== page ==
Ann B. Parson—The Birds of Dog: An Historical Novel Based on Mostly True Events

Cover of the book The Birds of Dog: An Historical Novel Based on Mostly True Events by Ann Parson showing the title and 14 photos of birds in natural settings.

The Birds of Dog


Ann B. Parson
Luminare Press, November 10, 2023
Paperback, $20.00, eBook, $9.99
ISBN: 9798886792744, ASIN: BOCM17F1J4

Parson reports:

The Birds of Dog, an historical fiction, opens in the early days of the Boston Society of Natural History (BSNH), closes with the founding of the Audubon Society, and along the way brings together diverse stories about America’s emerging sciences and its first scientists.

Portrait photo of Ann Parson in outdoor setting.

Ann Parson

I’ve always been interested in the history of science. Several years ago, after hearing an intriguing story about why the BSNH, which became Boston’s Science Museum, began, I started adding stories to a folder. A Boston family, the Pickerings, with four forgotten scientists in its midst, caught my attention. Bit by bit, I fashioned a tale around the zoologist Charles Pickering; his cousin Catharine, a curator’s assistant who grows leery of trigger-happy hunters, and James Cutting, a brilliant inventor.

Although the word “science” was in use before 1800, one surprise of my research was finding that science itself didn’t become a special discipline until the early 1800s. It then sub-divided into countless branches of study with lightning speed.

Personal biases—my love of nature and loathing of guns—led to my storyline. At first I wasn’t sure whether to make the book fiction or nonfiction. An agent’s suggestion that fiction can be a liberating approach to history proved true. How fun to conjure up a conversation between Benjamin Silliman, the Yale chemist, and Charles Dickens, then visiting Boston, about animalcules in pond water and whether the water was safe to drink!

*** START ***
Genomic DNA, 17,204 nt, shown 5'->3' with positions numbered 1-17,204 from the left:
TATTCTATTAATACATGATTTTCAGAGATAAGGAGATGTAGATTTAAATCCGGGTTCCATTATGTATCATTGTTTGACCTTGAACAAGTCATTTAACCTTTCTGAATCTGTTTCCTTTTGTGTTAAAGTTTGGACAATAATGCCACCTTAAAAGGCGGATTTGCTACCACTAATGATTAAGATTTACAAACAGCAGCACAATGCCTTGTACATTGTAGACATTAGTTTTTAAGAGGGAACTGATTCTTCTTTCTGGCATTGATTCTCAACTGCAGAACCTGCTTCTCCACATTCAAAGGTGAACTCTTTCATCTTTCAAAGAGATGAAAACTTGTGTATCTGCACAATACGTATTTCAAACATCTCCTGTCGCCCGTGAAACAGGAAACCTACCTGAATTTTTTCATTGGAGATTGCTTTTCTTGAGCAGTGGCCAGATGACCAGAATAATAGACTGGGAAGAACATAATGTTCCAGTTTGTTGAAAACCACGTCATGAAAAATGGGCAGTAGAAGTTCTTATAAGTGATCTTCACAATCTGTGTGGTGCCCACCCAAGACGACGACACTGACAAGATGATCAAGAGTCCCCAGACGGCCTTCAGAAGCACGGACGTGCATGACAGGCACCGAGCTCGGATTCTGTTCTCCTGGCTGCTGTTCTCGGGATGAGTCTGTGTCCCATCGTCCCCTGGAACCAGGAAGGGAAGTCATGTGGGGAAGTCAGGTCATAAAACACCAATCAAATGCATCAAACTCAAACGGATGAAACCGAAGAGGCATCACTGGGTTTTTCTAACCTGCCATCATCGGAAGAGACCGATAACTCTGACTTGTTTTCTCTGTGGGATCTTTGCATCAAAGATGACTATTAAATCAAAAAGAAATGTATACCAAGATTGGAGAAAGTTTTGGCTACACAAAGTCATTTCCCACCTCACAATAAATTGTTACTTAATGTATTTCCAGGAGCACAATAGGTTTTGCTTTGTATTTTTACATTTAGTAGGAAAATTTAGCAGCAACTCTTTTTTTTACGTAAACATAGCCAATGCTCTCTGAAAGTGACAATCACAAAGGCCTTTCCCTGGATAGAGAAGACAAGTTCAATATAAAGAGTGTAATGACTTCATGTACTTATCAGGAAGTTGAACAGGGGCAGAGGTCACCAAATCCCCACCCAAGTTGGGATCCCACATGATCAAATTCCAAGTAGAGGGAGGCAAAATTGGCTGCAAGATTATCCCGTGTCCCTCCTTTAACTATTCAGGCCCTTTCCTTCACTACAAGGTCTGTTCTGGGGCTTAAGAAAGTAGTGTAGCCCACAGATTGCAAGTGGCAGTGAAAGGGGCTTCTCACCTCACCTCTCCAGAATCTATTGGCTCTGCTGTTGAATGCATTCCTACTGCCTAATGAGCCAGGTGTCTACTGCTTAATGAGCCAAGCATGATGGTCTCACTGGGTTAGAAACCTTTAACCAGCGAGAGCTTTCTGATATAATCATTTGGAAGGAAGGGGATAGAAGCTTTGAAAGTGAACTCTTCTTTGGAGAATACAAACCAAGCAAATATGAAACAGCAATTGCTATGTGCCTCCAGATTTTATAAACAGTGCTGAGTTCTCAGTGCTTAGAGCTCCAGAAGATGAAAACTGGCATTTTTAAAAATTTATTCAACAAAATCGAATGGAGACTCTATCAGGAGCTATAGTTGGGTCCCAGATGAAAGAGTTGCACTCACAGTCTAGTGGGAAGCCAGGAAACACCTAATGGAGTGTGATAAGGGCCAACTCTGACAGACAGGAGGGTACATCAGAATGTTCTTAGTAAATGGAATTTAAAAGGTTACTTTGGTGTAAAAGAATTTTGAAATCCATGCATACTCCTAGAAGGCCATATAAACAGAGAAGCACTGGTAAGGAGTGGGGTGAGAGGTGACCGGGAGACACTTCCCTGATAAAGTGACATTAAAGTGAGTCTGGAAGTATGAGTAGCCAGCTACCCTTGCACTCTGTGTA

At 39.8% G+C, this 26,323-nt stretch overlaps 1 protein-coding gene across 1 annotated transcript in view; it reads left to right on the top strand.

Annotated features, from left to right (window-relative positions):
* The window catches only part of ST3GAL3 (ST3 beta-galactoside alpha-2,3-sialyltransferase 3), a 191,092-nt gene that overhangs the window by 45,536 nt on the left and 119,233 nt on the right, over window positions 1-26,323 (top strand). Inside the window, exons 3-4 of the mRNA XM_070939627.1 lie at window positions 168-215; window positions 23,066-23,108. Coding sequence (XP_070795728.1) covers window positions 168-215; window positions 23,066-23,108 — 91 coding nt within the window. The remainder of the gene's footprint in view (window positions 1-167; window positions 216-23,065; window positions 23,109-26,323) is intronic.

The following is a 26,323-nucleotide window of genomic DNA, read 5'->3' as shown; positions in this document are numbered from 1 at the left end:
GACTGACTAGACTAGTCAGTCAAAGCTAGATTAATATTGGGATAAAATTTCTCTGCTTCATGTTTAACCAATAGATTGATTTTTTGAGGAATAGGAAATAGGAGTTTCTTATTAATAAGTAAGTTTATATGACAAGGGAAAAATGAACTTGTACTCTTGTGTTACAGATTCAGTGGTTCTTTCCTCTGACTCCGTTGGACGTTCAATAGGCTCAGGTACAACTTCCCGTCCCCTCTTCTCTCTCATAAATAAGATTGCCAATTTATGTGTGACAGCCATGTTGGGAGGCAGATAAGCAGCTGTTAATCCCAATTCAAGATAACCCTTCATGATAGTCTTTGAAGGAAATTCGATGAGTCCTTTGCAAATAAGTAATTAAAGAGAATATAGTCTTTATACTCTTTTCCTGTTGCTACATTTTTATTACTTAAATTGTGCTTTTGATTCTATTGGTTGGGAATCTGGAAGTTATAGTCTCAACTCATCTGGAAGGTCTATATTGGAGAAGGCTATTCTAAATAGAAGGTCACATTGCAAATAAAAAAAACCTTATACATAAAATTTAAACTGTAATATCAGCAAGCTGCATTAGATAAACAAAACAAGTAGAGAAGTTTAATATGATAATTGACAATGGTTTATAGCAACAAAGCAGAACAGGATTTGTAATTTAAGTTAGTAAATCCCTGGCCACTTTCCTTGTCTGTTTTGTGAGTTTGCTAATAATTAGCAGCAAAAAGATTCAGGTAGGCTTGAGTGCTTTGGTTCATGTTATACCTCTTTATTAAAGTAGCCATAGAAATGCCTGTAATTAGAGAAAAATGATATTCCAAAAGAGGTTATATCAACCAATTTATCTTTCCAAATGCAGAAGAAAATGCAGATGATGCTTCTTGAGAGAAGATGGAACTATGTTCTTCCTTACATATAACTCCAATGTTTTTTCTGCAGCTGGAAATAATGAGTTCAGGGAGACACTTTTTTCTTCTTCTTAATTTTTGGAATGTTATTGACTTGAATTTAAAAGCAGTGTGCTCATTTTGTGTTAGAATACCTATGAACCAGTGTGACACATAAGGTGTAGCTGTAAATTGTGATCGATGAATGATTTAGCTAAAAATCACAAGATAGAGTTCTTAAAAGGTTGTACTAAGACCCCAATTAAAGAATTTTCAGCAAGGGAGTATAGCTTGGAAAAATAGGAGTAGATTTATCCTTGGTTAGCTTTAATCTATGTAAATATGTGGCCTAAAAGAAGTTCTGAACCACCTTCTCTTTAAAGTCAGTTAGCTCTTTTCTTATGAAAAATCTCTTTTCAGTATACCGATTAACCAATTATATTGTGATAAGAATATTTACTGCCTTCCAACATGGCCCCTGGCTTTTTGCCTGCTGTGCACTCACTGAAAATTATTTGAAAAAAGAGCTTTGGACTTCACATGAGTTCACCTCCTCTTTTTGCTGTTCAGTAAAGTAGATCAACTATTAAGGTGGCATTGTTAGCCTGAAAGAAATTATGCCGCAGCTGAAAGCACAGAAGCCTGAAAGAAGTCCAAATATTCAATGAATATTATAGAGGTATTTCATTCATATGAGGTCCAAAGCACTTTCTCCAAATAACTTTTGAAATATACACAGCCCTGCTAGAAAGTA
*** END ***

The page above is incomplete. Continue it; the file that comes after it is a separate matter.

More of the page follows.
As a science writer who covers medicine, technology, and the environment, I was prepared to self-publish this book, my first work of fiction. Luminare Press has been a great help. Still, I’ve missed having an agent and publisher’s judgment and support at times. Self-promoting a book is not easy. The best way forward, I’m finding, is to trust that others will be as fascinated by the book’s contents as you are.

What would I do differently? The book took 14 years because I kept putting it on a back burner. I wish I had just kept at it. Then again, as the years passed, I kept finding material that made the storyline stronger.

Contact info:

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Banner image adapted from original photo by Ann Parson.

Advance Copy

The path from idea to book may take myriad routes. The Advance Copy column, started in 2000 by NASW volunteer book editor Lynne Lamberg, features NASW authors telling the stories behind their books. Authors are asked to report how they got their idea, honed it into a proposal, found an agent and a publisher, funded and conducted their research, and organized their writing process. They also are asked to share what they wish they’d known when they started or would do differently next time, and what advice they can offer aspiring authors. Lamberg edits the authors’ answers to produce the Advance Copy reports.

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